Aug 092012
 

Stackable traits in Scala refers to being able to mix in multiple traits that work together to apply multiple modifications to a method. This involves invoking super.theMethod and modifying its input and/or output. But what is super in the context of a trait? The class (or trait) the trait extends from? The class the trait is being mixed into? It depends! All the mixed in traits and all the superclasses are linearized. super invokes the nearest preceding definition further up the chain. The general effect is that mixins to the right (and their ancestor classes) come earlier than those to the left. However, ancestors that are shared are deduped to only show up once, and they show up as late as possible. Here’s a detailed description of the Scala object hierarchy linearization algorithm.

If a trait which extends MyInterface tries to invoke super.myMethod but MyInterface.myMethod is abstract, the compiler generates this error:

error: method myMethod in trait MyInterface is accessed from super. It may not be abstract unless it is overridden by a member declared `abstract' and `override'

What this means is: generally, invoking an abstract method of a superclass is an error. However, with traits, the meaning of super is not known at compile time. The call would be valid if the trait were mixed into a class that had an implementation of the method. But the compiler errs on the side of caution unless told otherwise. abstract override def myMethod provides signals that you expect an implementation of the method to be available at run-time and to not treat the super.myMethod invocation as an error. (Note: this applies regardless of whether the trait itself provides an implementation of the method.)

Here are some examples:

trait Munger {
  def munge(l : List[String]) : List[String]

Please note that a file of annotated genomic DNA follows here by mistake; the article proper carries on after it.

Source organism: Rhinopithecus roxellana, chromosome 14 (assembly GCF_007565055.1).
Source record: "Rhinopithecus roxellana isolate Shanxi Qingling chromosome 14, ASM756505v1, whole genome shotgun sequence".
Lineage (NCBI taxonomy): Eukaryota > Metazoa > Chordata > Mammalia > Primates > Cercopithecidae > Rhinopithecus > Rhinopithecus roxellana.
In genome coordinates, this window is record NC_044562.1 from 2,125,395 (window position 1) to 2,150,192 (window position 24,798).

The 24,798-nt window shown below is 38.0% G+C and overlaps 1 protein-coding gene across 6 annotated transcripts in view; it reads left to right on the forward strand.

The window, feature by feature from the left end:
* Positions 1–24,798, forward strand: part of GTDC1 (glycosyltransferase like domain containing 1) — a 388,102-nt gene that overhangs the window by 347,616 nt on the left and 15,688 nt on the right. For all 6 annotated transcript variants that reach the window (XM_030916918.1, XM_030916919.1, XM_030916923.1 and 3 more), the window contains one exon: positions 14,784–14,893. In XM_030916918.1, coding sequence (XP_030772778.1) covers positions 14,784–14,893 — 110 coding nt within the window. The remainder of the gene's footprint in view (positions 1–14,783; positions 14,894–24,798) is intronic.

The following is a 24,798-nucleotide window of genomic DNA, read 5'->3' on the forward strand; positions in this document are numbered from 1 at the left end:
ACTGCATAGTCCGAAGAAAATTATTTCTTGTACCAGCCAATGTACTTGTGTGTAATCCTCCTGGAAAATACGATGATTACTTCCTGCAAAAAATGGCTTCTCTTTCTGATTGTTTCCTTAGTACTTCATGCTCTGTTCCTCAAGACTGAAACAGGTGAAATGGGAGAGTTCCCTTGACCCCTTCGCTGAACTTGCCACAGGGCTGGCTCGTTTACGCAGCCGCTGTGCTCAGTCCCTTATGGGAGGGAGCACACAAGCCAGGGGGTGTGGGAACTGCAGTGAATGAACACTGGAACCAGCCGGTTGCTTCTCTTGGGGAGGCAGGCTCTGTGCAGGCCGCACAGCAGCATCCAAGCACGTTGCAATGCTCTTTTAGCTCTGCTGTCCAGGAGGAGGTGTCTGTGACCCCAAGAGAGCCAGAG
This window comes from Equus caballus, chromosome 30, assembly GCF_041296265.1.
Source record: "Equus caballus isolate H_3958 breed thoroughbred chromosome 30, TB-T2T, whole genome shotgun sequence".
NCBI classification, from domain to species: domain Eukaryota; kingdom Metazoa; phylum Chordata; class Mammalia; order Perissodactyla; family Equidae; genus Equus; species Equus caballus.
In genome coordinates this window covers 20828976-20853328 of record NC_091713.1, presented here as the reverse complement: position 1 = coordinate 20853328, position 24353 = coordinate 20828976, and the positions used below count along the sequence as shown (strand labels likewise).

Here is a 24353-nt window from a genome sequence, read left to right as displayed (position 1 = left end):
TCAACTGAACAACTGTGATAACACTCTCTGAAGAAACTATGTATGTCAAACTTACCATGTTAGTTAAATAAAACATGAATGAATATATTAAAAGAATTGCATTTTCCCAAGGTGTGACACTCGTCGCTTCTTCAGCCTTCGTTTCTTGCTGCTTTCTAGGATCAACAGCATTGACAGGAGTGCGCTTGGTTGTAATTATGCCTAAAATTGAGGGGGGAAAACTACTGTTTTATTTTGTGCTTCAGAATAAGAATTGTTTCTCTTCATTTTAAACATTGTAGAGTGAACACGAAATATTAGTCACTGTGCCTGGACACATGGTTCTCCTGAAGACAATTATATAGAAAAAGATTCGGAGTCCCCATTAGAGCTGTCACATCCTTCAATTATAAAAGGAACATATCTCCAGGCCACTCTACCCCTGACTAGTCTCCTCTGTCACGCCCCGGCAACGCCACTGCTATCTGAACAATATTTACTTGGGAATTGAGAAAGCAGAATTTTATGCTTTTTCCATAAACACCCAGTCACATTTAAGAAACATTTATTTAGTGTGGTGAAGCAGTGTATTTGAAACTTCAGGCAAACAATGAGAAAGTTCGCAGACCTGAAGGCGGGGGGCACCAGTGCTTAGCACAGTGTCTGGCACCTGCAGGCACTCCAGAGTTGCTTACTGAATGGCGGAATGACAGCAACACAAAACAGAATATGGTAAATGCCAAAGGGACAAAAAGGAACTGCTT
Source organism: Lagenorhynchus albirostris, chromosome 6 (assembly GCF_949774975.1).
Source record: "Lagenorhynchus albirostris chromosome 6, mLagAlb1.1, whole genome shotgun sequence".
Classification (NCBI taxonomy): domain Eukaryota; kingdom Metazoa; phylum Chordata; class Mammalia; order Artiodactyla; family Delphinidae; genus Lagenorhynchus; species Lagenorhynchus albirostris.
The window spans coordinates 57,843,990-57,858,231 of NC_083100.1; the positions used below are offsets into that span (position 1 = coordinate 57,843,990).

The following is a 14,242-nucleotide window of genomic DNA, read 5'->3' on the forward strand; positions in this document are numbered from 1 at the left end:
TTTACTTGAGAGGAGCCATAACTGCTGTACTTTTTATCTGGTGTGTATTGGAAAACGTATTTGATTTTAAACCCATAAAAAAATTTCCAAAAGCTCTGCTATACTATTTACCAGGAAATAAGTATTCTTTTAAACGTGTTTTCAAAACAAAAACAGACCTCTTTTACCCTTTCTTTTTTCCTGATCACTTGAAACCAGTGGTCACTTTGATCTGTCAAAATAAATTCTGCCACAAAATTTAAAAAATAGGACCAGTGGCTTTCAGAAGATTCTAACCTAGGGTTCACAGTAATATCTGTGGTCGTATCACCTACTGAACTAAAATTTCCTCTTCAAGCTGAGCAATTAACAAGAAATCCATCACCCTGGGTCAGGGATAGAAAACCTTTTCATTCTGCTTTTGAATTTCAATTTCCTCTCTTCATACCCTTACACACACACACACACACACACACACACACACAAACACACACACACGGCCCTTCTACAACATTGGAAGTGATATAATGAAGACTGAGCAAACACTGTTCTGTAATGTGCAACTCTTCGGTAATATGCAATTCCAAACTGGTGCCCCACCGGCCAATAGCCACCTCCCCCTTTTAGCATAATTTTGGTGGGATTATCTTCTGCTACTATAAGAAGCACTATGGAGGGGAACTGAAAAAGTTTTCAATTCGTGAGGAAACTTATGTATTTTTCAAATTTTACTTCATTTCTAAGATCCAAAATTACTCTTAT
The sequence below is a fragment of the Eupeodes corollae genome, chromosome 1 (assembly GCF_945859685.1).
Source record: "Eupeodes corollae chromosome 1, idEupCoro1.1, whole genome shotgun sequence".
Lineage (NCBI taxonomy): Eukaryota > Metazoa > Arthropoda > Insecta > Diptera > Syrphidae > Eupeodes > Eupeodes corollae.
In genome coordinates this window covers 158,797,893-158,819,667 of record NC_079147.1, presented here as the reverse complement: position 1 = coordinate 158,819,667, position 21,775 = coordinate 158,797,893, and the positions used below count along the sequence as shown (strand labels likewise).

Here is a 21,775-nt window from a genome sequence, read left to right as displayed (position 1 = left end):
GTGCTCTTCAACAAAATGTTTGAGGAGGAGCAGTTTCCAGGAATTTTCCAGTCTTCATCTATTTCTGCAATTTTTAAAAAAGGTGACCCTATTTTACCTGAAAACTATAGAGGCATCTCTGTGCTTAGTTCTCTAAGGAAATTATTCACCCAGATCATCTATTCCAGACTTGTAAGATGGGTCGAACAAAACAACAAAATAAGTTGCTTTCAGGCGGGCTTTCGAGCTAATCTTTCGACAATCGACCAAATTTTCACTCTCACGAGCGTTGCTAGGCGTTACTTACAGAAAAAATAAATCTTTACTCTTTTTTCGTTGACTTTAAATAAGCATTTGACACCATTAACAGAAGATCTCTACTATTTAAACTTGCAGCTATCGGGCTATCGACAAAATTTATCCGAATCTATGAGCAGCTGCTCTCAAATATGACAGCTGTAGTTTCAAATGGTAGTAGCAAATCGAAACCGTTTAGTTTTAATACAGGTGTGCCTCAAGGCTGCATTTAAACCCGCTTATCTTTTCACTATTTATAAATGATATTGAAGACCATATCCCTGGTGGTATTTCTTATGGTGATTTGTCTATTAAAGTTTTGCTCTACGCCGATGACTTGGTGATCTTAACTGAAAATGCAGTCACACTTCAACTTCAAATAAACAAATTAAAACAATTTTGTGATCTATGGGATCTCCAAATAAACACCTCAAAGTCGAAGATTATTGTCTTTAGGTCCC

}

trait Replace1 extends Munger {
  override def munge(l : List[String]) = l :+ "Replace1"
}

trait Replace2 extends Munger {
  override def munge(l : List[String]) = l :+ "Replace2"
}

//abstract override def munge required in the Stack* classes because they invoke
//abstract super.munge

trait Stack1 extends Munger {
  abstract override def munge(l : List[String]) = super.munge(l) :+ "Stack1"
}

trait Stack2Parent extends Munger
  abstract override def munge(l : List[String]) = super.munge(l) :+ "Stack2Parent"
}

trait Stack2 extends Stack2Parent {
  abstract override def munge(l : List[String]) = super.munge(l) :+ "Stack2"
}

class Bottom {
  this : Munger =>

  def apply() {
    println(
      munge(List("bottom"))
    )
  }
}

scala> (new Bottom with Replace1)()
List(bottom, Replace1)

scala> (new Bottom with Replace1 with Replace2)()
List(bottom, Replace2) //Replace1's munge was overridden and never ran

scala> (new Bottom with Replace1 with Stack1)()
List(bottom, Replace1, Stack1) //Stack1 called super.munge, which invoked the
//munge from the trait to the left

scala> (new Bottom with Replace1 with Stack2)()
List(bottom, Replace1, Stack2Parent, Stack2) //Stack2's super.munge called to its
//superclass, whereas Stack2Parent's super.munge called the trait to the left

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